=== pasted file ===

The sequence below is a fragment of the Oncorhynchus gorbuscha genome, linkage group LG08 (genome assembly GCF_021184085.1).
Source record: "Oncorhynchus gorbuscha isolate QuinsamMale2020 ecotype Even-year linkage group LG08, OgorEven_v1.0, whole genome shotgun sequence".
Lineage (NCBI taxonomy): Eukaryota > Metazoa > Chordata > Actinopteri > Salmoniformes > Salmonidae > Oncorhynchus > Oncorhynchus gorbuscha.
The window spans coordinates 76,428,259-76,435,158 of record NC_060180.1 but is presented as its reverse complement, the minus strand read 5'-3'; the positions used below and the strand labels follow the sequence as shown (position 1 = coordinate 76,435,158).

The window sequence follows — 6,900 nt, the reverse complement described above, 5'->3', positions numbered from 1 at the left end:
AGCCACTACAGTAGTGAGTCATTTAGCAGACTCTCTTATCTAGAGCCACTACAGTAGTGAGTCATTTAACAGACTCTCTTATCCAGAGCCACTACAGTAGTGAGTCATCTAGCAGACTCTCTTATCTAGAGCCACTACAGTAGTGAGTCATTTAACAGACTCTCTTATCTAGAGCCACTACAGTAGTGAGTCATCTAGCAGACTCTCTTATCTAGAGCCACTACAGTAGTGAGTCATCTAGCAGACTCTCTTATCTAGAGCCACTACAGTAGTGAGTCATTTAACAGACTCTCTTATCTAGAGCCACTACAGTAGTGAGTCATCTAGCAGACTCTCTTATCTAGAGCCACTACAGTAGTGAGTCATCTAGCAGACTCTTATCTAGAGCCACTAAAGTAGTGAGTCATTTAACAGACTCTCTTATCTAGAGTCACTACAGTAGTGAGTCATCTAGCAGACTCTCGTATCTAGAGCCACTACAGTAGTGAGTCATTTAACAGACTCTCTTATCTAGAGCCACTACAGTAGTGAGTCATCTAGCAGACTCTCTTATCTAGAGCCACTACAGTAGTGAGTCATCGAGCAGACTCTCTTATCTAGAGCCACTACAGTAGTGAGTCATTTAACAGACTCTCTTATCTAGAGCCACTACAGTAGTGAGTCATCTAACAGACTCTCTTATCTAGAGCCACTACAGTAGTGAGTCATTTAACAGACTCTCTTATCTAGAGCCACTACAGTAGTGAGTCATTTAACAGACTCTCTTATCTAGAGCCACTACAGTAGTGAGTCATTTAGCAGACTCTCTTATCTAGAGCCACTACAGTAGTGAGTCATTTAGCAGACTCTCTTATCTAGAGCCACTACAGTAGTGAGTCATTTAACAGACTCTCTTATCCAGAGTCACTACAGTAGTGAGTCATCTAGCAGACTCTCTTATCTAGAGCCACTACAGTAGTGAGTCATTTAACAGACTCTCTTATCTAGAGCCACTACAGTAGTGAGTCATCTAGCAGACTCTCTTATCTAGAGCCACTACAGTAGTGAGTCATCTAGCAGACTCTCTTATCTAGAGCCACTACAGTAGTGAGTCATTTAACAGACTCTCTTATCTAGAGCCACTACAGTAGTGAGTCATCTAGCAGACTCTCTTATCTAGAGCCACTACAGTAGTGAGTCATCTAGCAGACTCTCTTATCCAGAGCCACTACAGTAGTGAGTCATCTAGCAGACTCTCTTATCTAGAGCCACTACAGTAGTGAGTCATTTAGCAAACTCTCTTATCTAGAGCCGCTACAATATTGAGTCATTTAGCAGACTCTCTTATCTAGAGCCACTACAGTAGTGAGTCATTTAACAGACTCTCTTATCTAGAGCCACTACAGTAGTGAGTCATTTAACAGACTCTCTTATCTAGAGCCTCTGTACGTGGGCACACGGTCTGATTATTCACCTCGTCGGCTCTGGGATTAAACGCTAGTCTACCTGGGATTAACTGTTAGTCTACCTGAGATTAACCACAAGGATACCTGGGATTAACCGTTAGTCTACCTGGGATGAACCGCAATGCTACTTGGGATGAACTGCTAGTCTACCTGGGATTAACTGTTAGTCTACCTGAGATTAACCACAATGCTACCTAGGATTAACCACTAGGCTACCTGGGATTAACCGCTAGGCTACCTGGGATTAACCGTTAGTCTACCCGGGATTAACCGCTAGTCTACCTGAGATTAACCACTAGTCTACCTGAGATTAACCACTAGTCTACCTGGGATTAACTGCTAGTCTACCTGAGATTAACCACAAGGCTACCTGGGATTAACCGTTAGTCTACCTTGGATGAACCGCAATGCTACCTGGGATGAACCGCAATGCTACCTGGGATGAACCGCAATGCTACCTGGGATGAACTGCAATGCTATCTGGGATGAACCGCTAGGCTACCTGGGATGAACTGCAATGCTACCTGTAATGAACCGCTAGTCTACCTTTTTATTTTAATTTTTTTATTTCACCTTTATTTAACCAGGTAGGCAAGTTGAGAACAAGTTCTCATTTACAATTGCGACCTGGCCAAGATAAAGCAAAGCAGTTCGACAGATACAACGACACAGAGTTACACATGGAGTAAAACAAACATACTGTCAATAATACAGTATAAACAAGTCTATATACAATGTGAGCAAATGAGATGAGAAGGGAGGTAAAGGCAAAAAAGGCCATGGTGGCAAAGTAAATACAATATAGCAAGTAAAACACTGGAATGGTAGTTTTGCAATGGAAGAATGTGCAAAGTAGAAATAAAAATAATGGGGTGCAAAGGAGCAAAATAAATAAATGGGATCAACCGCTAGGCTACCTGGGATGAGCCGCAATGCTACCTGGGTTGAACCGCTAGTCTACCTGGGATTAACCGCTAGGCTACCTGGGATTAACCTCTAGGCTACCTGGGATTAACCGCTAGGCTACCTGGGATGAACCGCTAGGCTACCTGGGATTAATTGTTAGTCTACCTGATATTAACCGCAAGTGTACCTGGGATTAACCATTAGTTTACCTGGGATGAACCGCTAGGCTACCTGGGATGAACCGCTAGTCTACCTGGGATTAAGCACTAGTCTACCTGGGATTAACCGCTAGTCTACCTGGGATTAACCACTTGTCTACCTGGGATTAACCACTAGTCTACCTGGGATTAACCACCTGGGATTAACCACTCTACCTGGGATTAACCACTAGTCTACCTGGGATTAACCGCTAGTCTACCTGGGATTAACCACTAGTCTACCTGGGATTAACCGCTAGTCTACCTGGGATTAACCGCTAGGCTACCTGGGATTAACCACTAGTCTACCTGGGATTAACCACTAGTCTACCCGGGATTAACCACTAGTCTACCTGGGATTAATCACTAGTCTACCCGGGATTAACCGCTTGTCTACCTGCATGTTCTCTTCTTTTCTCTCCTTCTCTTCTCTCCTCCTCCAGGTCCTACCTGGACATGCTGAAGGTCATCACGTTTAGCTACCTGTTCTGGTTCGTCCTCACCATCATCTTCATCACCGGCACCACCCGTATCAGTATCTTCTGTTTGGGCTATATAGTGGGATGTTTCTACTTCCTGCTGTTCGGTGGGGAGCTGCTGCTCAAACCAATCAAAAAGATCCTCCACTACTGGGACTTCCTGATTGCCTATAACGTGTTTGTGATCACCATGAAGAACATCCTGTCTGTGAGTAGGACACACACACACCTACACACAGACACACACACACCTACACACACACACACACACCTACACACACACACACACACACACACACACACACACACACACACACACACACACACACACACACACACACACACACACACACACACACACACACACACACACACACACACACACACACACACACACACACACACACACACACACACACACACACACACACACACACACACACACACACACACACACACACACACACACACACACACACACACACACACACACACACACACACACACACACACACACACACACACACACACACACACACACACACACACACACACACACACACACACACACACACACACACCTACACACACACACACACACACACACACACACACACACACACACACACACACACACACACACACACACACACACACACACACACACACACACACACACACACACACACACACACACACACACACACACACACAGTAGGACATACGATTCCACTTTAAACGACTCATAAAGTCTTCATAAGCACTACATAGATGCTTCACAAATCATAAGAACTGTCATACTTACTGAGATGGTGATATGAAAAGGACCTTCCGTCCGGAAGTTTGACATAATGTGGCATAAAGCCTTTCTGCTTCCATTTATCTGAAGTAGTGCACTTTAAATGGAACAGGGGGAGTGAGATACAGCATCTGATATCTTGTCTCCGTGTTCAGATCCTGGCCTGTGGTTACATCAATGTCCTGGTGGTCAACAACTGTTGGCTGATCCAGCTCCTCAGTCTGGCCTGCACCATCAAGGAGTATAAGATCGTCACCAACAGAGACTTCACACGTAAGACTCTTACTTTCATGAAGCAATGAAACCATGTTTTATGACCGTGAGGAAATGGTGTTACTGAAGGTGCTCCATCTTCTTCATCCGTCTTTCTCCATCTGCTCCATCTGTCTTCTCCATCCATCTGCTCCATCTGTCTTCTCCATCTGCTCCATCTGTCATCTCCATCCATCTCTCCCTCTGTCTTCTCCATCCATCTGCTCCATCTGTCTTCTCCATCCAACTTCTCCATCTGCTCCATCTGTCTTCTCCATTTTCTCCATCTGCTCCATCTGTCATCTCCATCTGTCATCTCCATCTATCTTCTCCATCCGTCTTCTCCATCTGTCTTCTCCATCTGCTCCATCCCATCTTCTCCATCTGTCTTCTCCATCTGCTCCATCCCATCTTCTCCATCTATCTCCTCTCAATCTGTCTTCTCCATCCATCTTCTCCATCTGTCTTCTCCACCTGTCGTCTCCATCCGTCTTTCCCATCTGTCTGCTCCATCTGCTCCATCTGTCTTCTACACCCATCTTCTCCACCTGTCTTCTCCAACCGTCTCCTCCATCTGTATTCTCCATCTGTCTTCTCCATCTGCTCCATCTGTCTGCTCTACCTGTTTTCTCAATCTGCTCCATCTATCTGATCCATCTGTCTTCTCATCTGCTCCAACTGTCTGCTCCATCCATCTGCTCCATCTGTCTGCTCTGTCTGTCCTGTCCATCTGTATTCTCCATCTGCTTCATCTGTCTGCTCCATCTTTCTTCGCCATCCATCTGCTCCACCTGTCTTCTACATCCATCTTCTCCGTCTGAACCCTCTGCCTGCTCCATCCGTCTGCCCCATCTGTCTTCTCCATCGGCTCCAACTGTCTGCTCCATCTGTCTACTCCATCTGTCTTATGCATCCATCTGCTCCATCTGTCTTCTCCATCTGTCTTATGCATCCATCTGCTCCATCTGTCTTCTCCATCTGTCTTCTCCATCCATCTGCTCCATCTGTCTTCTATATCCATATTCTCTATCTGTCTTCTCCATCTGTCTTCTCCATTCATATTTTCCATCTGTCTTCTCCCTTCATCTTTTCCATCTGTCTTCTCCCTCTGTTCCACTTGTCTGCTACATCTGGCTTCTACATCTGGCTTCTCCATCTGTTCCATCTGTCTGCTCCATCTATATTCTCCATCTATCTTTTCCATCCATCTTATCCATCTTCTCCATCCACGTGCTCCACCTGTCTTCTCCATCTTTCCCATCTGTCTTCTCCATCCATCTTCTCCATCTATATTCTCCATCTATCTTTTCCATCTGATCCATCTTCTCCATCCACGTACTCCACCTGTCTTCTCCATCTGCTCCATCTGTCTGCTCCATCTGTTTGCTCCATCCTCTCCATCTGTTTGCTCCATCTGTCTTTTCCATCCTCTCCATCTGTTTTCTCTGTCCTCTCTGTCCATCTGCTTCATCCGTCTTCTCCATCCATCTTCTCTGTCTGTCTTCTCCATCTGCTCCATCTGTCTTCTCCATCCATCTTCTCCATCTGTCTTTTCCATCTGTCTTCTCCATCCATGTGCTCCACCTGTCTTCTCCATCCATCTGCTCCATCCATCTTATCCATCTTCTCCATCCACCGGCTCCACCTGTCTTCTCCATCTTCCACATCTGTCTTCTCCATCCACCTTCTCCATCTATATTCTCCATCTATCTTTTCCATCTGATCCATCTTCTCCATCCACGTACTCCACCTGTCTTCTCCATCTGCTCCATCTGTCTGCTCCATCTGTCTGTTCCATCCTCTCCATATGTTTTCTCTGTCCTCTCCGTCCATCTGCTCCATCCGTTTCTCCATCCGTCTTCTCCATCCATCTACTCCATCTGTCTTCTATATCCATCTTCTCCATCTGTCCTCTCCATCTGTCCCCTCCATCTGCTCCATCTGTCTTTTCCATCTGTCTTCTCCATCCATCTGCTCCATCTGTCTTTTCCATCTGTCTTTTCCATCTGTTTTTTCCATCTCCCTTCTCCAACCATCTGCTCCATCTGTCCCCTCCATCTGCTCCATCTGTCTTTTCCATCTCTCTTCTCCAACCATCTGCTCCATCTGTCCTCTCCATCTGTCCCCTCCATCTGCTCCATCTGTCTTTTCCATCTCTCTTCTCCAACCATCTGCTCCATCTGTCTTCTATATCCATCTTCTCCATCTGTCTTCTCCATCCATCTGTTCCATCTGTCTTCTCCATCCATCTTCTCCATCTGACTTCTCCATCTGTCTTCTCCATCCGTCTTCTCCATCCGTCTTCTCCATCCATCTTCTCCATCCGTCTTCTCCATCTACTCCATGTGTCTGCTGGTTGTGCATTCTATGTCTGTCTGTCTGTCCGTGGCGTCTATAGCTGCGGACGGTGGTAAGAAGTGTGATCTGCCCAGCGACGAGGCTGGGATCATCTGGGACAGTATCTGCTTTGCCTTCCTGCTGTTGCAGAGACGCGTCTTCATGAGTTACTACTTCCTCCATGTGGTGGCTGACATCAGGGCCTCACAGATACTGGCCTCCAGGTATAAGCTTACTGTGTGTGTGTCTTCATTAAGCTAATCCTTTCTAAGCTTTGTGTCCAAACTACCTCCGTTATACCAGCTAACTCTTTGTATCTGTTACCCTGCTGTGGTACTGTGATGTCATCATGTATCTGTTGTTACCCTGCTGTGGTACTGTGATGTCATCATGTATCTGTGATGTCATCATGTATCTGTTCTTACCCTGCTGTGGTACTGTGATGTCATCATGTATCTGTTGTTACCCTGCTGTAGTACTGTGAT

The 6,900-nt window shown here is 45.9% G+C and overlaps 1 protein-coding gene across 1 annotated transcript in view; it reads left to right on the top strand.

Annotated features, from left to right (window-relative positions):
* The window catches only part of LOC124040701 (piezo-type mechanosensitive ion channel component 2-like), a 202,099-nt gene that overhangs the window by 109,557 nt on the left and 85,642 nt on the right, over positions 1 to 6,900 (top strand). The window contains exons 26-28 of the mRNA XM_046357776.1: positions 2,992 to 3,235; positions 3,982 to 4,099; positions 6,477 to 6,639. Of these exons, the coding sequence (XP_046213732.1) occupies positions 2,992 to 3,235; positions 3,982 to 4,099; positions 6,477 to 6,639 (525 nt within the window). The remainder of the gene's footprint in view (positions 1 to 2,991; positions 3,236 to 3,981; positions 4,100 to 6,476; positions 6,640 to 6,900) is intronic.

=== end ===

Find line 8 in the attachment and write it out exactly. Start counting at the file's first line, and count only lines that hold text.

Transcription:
Annotated features, from left to right (window-relative positions):